Laptop revolution fizzles out

3rd December 2004 at 00:00
Elizabeth Buie and David Henderson report on the latest classroom thinking from the annual conference of the Scottish Educational Research Association in Perth

Computer technology makes pupils more interested and motivated - at least initially - but has yet to show an impact on academic attainment or more truly independent learning, researchers say.

An evaluation of the provision of personal laptops to 60 S1 pupils and 21 P5 pupils in a Scottish city found that the technology was making little inroad into altering teaching practices, although it was seen as a useful tool for streamlining activities and improving current classroom procedures.

The research, by Mary Simpson of Edinburgh University and Fran Payne of Aberdeen University, examined a project that provided personal laptops for two groups of children and their teachers, and aimed to make radical changes in learning and teaching.

They concluded that their findings mirrored those of other research outwith Scotland - while using ICT in education can introduce significant innovation into schools, classroom practice is not greatly affected.

The initiative was found to have worked better in the primary school for a number of reasons: the curriculum was less "stuffed and rigid" than in secondary; primary staff benefited from a mutually supportive collegiality; and technology was seen as a way of supporting and enhancing learner-centred approaches.

The researchers even found that primary teachers' computer skills were more advanced than their secondary colleagues'.

In the primary school experiment, the main benefits in the classroom were increased motivation, increased availability of information to pupils and the use of the laptops and a projector and interactive whiteboard for whole-class work.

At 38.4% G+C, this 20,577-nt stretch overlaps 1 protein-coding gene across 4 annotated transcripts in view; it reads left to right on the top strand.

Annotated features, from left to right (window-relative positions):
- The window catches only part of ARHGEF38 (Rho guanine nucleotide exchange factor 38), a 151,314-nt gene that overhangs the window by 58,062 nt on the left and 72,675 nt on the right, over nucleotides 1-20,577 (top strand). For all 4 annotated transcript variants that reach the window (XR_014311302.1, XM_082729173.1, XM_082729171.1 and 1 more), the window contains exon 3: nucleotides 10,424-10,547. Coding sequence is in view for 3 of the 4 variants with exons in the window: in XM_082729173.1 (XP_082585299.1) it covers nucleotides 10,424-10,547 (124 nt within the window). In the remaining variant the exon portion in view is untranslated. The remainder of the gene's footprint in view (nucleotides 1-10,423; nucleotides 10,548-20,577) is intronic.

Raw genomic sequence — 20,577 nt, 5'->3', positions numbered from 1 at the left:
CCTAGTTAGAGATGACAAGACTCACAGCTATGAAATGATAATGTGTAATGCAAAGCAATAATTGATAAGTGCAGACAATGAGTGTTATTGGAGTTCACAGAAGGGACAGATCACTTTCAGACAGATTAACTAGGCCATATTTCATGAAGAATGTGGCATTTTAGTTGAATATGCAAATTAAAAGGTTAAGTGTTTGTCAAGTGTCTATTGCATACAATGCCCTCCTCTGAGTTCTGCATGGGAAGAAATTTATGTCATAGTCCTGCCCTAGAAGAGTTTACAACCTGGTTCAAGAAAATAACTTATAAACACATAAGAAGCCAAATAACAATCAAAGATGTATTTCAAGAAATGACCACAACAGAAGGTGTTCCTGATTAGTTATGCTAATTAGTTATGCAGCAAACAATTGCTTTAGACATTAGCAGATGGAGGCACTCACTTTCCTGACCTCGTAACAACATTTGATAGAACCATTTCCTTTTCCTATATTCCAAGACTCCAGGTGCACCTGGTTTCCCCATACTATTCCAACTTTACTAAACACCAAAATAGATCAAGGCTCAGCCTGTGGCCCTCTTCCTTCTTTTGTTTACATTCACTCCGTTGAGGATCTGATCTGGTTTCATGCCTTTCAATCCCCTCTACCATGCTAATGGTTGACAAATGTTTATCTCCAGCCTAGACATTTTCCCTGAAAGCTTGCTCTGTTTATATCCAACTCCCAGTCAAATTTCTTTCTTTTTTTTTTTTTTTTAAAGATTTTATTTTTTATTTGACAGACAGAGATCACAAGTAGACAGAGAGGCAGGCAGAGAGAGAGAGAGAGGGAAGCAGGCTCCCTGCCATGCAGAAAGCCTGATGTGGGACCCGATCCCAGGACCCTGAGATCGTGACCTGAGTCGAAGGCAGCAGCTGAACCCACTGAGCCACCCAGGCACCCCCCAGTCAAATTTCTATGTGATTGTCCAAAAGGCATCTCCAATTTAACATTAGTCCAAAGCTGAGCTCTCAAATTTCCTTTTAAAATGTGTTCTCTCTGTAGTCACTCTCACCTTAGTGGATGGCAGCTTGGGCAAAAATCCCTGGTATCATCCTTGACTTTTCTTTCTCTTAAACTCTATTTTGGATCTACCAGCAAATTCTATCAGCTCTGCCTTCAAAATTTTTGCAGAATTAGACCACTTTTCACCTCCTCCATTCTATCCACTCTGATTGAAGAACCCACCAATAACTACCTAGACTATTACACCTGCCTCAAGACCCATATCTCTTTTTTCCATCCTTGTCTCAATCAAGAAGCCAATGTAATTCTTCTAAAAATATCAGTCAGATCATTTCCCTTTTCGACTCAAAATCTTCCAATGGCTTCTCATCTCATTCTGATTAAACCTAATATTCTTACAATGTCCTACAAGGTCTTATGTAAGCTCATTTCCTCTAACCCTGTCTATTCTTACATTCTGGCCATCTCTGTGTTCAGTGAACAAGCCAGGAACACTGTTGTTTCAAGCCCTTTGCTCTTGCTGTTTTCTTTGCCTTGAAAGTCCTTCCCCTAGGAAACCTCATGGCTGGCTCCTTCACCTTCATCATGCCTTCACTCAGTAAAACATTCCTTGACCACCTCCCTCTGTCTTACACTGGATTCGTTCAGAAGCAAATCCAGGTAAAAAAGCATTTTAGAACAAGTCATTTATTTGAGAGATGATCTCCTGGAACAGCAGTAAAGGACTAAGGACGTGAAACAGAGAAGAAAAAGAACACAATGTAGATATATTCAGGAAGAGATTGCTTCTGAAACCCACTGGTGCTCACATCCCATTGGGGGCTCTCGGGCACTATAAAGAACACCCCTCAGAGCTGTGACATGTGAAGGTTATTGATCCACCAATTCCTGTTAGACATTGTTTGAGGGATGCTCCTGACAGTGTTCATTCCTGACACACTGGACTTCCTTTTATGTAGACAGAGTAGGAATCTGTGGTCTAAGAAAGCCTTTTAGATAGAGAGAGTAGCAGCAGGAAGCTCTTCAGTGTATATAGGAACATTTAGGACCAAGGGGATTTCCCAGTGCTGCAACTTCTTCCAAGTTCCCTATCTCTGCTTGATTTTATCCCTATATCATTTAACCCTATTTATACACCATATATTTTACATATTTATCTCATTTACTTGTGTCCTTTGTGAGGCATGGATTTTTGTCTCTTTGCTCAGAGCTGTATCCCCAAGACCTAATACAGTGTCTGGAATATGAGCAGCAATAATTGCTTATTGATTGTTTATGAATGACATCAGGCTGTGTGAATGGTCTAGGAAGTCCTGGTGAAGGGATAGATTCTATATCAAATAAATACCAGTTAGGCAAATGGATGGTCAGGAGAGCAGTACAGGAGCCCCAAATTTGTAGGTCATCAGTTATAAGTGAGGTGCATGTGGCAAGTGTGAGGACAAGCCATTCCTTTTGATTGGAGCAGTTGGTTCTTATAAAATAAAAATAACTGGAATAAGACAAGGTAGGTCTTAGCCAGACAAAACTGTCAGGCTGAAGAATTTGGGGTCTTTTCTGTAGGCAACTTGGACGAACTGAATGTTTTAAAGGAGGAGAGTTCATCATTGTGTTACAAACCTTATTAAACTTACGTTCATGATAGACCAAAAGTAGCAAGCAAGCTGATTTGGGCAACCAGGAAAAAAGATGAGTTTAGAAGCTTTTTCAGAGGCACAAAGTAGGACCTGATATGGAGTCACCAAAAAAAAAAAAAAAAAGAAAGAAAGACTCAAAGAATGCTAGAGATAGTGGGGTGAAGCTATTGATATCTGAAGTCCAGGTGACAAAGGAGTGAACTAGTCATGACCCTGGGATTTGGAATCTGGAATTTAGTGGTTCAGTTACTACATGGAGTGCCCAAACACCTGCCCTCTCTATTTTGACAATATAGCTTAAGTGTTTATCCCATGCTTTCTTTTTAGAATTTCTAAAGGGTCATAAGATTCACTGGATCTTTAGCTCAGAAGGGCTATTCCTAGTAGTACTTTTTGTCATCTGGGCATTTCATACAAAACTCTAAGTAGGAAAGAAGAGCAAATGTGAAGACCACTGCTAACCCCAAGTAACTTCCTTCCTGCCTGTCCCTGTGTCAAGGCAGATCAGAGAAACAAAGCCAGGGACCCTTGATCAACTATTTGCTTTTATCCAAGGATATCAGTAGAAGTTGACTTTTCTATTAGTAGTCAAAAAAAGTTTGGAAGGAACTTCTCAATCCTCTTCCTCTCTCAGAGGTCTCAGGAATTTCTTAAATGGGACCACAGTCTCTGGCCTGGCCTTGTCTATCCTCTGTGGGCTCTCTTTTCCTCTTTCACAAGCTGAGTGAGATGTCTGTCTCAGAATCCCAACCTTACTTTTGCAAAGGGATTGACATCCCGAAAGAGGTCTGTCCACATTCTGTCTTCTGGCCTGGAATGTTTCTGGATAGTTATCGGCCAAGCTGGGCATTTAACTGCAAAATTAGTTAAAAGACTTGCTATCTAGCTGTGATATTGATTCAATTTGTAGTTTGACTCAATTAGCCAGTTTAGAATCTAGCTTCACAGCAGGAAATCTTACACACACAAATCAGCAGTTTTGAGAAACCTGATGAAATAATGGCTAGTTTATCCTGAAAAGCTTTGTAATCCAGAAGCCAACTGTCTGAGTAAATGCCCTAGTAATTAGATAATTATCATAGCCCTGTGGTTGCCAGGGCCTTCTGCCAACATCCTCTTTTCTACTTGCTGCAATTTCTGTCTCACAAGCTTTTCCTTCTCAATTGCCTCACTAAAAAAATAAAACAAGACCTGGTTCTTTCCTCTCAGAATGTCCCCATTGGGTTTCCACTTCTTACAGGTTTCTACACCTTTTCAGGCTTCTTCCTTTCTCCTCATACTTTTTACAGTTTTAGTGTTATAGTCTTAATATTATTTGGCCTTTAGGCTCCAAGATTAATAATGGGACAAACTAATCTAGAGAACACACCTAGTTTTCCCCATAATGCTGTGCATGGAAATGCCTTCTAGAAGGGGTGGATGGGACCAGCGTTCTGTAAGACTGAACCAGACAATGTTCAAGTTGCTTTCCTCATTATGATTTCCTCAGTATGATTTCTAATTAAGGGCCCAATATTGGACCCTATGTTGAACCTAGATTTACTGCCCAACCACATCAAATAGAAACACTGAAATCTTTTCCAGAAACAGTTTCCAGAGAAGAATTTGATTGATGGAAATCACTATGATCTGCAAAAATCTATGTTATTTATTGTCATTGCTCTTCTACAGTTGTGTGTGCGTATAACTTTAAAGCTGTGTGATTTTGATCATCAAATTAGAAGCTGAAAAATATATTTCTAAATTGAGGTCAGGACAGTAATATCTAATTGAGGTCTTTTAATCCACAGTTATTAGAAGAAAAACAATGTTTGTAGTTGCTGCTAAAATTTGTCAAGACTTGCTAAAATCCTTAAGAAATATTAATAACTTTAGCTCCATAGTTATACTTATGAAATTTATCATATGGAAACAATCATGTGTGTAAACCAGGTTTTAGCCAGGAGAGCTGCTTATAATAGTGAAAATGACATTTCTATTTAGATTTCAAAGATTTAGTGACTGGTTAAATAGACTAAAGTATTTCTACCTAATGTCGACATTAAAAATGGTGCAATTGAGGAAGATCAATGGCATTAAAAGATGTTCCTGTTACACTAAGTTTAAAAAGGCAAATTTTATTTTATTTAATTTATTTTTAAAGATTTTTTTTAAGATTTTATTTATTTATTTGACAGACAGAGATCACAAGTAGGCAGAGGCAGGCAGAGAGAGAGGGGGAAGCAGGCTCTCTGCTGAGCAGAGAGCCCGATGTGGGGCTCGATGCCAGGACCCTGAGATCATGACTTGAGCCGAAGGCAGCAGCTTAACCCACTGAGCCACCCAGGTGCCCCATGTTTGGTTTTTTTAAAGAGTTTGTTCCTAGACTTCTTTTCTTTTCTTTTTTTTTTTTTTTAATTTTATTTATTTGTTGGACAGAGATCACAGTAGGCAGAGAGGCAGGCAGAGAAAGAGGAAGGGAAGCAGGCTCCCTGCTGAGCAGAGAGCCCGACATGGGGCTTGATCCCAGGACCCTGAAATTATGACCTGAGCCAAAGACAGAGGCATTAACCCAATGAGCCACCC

The machines were used regularly within the normal curriculum but also allowed extended and creative enterprises such as the production of an animated video.

Overall the pupils' initial excitement and positive expectations were maintained throughout the two years. Playing games and communicating through chat sites and e-mail were the two most frequent activities in using the internet at home, while researching for school work and "getting information" were the next most frequent.

When researching information for project work, the internet was not always the best resource. With the encouragement of the teacher, children came to realise that they could find what they wanted more quickly from books and that these were much more appropriate to their level of understanding.

The primary school parents were very positive overall about the project - in contrast to the experience of two-thirds of the secondary sample.

Parents of secondary pupils tended to perceive laptops as an excellent opportunity but one that had led to more difficulties and frustrations than they had anticipated.

Likewise for secondary pupils, the initial excitement and positive expectations were dampened by the range of technical problems they encountered, and increasing constraints on personal use with respect to games and hobbies.

The authority which had conceived the project concluded that its "visionary focus on ICT as the driver of change in teaching and learning practices had perhaps been over-ambitious and misconceived". Staff said greatly increased technical and curricular support would have been required.

The authority's overall conclusion was that, without a learner-centred approach and changes in teaching practice, the use of laptops would not transform learning and teaching. In these situations, the technology is simply "fitted in" with existing practices.

HMI has just published new guidance on using ICT in learning and teaching as part of its How Good Is Our School? series.

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